New evidence collected in 1946 lynching

DALLAS–State and federal investigators have been gathering evidence in what has been called the last documented mass lynching in the United States: the slaying of four Black people that has remained unsolved for more than 60 years.

DALLAS–State and federal investigators have been gathering evidence in what has been called the last documented mass lynching in the United States: the slaying of four Black people that has remained unsolved for more than 60 years.

Several items were collected on a property in rural Walton County, Ga., according to a written statement by the FBI and the Georgia Bureau of Investigation. Those items were taken in for further examination.

The date was July 25, 1946, when two Black sharecropper couples were shot hundreds of times and the unborn baby of one of the women sliced with a knife at Moore’s Ford Bridge.

One of the Black men had been accused of stabbing a white man 11 days earlier and was bailed out of jail by a former Ku Klux Klan member who drove the Black man, his wife, her brother and his wife to the site of the lynching.

According to a CNN report, investigators are following up on information recently received in the case, one of several revived in an effort to close old cases from the civil rights and Jim Crow eras.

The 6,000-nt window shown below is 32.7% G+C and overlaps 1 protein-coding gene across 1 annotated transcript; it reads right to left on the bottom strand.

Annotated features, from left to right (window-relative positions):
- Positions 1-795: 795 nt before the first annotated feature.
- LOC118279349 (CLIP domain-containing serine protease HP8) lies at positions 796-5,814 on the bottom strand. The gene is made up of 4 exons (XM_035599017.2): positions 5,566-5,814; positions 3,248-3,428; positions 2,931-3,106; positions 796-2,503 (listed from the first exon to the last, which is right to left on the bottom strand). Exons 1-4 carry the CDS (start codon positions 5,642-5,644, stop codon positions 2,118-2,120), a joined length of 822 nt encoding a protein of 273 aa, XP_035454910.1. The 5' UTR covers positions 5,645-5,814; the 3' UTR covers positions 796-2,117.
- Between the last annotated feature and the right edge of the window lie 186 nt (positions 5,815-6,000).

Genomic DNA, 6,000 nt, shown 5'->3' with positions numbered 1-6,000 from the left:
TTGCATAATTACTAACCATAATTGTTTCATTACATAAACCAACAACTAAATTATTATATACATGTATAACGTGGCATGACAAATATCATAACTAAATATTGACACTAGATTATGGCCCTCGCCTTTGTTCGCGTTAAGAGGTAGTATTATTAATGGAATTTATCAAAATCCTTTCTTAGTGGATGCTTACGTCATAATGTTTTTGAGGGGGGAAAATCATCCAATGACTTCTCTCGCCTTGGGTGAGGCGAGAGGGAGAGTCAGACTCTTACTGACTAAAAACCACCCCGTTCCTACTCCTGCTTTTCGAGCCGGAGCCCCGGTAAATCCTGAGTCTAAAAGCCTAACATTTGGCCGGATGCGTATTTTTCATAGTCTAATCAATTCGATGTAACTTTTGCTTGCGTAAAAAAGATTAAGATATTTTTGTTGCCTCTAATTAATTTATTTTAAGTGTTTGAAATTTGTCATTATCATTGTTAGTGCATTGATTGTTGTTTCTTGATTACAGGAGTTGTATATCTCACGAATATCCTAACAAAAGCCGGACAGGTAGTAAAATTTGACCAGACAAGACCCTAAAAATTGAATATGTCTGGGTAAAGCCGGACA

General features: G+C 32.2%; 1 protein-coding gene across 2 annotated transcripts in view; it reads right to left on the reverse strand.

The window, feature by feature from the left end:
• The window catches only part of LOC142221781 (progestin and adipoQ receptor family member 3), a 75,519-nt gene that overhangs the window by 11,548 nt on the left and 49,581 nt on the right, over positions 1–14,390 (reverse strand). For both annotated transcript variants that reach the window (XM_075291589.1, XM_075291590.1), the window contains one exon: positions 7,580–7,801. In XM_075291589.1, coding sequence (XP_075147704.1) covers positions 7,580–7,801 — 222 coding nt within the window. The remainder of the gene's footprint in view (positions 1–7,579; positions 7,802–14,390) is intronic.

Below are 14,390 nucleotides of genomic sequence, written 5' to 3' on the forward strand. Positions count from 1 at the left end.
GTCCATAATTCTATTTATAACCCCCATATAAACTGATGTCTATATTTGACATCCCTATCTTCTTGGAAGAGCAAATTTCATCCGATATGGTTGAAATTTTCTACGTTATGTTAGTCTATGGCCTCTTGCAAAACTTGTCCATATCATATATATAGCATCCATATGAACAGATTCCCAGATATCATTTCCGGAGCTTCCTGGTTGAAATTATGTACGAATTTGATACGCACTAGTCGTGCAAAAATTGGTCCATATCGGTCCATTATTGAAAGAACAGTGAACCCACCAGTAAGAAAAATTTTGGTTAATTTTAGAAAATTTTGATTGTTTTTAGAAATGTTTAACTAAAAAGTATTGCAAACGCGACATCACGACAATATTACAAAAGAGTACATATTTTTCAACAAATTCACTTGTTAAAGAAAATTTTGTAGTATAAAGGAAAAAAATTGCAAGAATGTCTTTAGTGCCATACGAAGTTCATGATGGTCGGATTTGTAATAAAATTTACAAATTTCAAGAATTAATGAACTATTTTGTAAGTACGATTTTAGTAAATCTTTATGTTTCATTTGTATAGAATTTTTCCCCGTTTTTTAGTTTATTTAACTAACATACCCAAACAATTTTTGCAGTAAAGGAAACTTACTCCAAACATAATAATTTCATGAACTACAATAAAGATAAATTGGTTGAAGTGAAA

“The FBI and GBI had gotten some information that we couldn’t ignore with respect to this case,” GBI spokesman John Bankhead said earlier this month.

Georgia state Rep. Tyrone Brooks, who has pushed for justice in the Moore’s Ford case for years, was encouraged by the search. “We just hope and pray they can bring some of these suspects to the bar of justice before they die because they’re all getting up in age,” said Brooks, who is also the president of the Georgia Association of Black Elected Officials.

More fuel to the investigations came when U.S. Senator Tom Coburn, R-Okla., agreed to unlock a bill that would create a cold case unit at the U.S. Justice Department. The plan of action would authorize $10 million a year over the next decade for the Justice Department to create a unit prosecuting pre- 1970 civil rights cases. Another $3.5 million would go annually toward the department’s collaborative efforts with local law officials.

But before that is solidified, Coburn wants a vote on cutting Justice Department spending in other areas.

Law enforcement officials say they face a serious challenge in prosecuting the deaths of Roger and Dorothy Malcom and George and May Murray-Dorsey. Many of those who opened fire are dead and most residents in the surrounding areas were silenced by federal agents sent in by then-President Harry Truman.

But Brooks said his group has identified five suspects in the slayings who are still living.

The lynchings were officially reopened for investigation by former Georgia Gov. Roy Barnes over seven years ago and were on a list of revived cold cases cited by former U.S. Attorney General Alberto Gonzales in early 2007.

“We can feel their (the victims’) presence when we’re there,” said Brooks. “Every time we do something, people show up that we’ve never seen before, and we know they’re not regular folks who live in Walton County. We don’t get in their way, and we don’t ask many questions.”

Special to the NNPA from the Final Call

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Copyright 2008 NNPA. All rights reserved. This material may not be published, broadcast, rewritten, or redistributed.

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